City legislation around the world are making decisions on where they stand in the sharing economy. We've seen San Francisco Announce their Sharing Economy Working Group and have become the poster child of American Shareable cities. Other cities like Amsterdam and Seoul, Korea have been endorsing the sharing economy and are actively working to become shareable cities. Even the United States Congress has started to address the sharing economy and it's impact. But not everyone is convinced that this movement is right for their city. Portland, Oregon has opted to exclude ridesharing until it can fully understand potential impact.
The latest news is from Seattle, Washington where city council has met several times over the last few months to discuss ridesharing and recently decided that they would limit the amount of rideshare services to 150 drivers (per company) on the street at any given time of the day. So far the ruling seems to satisfy no one. Lyft, Uber and Sidecar all released statements of extreme disappointment in the ruling.
In a statement, Lyft outlined its objections.
By passing an ordinance that does not prioritize public safety or support consumer choice, members of Seattle’s City Council have shown that their sole intent is to eliminate competition and protect existing industries in Seattle. This ordinance will eliminate Lyft in Seattle; local residents who drive for Lyft on their way to work, while they are running errands, or on the weekends to make ends meet will no longer be able to act as drivers, especially when passengers who have chosen to live car-free in Seattle need them most. While safety is often brought up as a reason to apply an old regulatory model to an innovative transportation solution, the truth is that new technology provides an opportunity to increase safety above and beyond what has been done previously. In comparison to existing requirements, Lyft’s $1M commercial liability policy is more than three times the $300,000 requirement of Seattle taxis. Despite today’s disappointing decision, we will continue to stand strong as a community and do everything possible to ensure a path forward that allows ridesharing to thrive in Seattle.
San Francisco’s Uber released a statement by its general manager in Seattle, Brooke Steger.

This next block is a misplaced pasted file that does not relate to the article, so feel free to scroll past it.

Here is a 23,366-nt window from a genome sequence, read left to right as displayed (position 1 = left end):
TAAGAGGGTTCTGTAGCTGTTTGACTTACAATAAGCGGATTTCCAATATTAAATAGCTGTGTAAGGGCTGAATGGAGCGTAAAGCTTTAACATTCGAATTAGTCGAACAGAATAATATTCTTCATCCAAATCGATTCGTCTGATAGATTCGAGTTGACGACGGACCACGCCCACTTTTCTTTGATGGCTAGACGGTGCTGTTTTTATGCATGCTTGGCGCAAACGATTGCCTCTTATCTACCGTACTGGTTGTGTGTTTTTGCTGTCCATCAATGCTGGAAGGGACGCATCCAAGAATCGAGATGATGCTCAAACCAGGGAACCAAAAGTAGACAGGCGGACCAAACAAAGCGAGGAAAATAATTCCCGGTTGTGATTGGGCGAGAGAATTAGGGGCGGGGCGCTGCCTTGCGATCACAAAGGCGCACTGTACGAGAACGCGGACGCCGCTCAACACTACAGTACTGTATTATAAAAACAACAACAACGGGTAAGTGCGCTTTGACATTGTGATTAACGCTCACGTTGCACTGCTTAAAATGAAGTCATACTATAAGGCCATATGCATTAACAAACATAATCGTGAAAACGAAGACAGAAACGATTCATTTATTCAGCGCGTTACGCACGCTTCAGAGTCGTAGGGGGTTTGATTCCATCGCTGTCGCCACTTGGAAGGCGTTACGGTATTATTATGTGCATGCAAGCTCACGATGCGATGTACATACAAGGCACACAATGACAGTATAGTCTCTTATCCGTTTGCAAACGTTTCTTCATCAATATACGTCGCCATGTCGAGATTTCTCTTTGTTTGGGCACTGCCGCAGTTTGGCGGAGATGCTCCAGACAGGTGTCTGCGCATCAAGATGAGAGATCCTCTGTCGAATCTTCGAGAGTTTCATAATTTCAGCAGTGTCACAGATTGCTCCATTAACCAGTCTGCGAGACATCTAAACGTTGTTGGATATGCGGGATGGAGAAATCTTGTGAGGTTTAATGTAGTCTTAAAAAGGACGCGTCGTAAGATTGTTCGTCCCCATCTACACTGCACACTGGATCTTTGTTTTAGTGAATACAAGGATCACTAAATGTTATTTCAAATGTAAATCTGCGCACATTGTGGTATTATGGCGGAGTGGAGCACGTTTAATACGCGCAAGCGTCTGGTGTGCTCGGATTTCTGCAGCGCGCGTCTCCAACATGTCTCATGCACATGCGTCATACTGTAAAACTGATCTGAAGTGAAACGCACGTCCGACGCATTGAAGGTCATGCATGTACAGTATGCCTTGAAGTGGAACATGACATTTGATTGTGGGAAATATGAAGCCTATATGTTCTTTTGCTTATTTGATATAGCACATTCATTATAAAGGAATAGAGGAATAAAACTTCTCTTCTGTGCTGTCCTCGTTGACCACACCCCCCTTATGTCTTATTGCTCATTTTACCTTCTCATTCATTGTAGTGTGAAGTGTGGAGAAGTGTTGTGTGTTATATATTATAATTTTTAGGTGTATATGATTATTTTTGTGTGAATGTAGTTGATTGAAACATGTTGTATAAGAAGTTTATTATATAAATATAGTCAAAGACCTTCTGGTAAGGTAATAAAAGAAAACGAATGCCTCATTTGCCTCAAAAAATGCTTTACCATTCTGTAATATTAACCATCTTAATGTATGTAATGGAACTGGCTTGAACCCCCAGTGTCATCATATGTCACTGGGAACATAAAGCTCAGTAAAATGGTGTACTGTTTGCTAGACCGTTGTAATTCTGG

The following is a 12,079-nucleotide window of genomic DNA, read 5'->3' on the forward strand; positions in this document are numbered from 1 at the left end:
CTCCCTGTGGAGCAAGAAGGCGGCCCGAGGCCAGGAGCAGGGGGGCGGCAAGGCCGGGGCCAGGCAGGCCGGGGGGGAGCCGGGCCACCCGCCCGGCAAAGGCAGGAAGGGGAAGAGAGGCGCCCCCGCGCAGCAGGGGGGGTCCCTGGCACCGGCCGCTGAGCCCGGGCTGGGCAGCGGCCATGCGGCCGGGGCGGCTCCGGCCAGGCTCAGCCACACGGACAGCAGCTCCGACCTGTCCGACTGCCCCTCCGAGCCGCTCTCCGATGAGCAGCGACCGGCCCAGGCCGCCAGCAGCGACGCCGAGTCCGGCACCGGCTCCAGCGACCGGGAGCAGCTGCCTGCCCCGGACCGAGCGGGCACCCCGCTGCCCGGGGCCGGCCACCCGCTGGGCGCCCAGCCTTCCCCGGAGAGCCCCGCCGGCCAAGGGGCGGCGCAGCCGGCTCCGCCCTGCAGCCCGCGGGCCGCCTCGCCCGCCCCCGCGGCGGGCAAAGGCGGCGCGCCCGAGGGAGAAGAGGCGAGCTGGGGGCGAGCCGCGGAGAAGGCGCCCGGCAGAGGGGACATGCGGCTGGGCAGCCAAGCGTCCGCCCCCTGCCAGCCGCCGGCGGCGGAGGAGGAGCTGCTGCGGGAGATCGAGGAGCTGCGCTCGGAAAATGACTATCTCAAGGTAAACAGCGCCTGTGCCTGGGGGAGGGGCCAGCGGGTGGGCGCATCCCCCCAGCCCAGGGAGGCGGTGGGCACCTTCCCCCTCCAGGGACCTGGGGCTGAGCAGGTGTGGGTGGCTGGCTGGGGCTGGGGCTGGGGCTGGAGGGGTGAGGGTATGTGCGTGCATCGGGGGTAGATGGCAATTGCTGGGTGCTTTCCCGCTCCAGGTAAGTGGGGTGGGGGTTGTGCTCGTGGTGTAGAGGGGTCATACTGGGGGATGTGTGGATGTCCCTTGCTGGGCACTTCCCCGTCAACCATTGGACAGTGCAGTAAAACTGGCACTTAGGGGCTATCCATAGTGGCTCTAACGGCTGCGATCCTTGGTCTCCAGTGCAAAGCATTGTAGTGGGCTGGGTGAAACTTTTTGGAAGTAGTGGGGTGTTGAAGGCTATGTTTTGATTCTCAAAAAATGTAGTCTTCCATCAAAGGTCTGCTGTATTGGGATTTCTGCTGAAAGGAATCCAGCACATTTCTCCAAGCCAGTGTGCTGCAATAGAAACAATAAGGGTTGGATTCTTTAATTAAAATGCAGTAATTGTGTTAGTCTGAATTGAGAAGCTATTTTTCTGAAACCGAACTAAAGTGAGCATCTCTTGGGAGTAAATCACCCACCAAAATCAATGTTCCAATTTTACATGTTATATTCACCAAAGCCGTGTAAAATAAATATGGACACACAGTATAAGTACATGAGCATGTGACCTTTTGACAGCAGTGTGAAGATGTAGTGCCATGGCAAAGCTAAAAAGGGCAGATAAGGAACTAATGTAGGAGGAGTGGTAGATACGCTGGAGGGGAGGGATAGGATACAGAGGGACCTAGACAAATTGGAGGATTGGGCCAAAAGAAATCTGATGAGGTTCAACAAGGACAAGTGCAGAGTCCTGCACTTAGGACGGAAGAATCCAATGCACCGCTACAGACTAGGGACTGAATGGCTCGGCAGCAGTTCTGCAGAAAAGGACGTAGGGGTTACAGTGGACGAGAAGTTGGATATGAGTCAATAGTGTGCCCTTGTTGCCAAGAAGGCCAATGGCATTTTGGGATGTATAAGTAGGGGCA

It is extremely disappointing that the Seattle City Council Committee on Taxi, For-hire and Limousine Regulations has chosen to ignore the tens of thousands of their constituents who support uberX and, instead, decided it is a good policy to protect the taxi industry and effectively shut down uberX in Seattle as we know it. This decision will put hundreds of small businesses out of work and leave them without an opportunity to earn a living. The Committee has sent a strong message that they support the status quo over opportunity, transportation choices and safety. We hope when these regulations come to the full Council that innovation and safety win the day.
And Sidecar weighed in with a statement similarly expressing disappointment.
Sidecar is focused on offering safe and affordable transportation in Seattle. We share the Seattle City Council’s goal of making transportation safe for its residents. In fact, we have safety measures in place that exceed what is required by Seattle taxis. But the City Council’s decision today to cap the number of Seattle rideshare drivers is not about safety. It’s designed to protect the taxi industry by eliminating competition.These regulations move Seattle in the opposite direction of innovation by restricting consumer choice for residents who depend on safe and affordable transportation alternatives like Sidecar. Seattle residents want choice in transportation. We are disappointed that the Seattle City Council moved in favor of regulations designed to protect the narrow business interests of the taxi industry over the interests of its citizens.
- Check out SFGate's Blog Post for more info
It's easy for supporters of the peer economy to be upset by rulings such as this but these aren't easy decisions to make. April Rinne explains the dilemma best in her perspective piece "How Shareable is Your City".
To date, city governments and the sharing economy companies have rarely been seen as partners. More often, city leaders have dealt with transformative new business models from a reactionary position. This is understandable: the rules governing many new businesses were developed for an industrial age in which mass consumption and ownership were the norm, and before today’s technologies existed, so they don’t fit within current regulatory structures. Moreover, regulators must strike a balance between competing pressures – from the public, incumbents and a variety of other stakeholders – to encourage innovation and maintain public safety.
The proposal in Seattle still needs to be officially passed by the entire city council on March 10 and would take effect 30 days after being signed into law by Mayor Ed Murray.
What are your thoughts on this? Do you think city council's ruling was fair? If so fair to whom?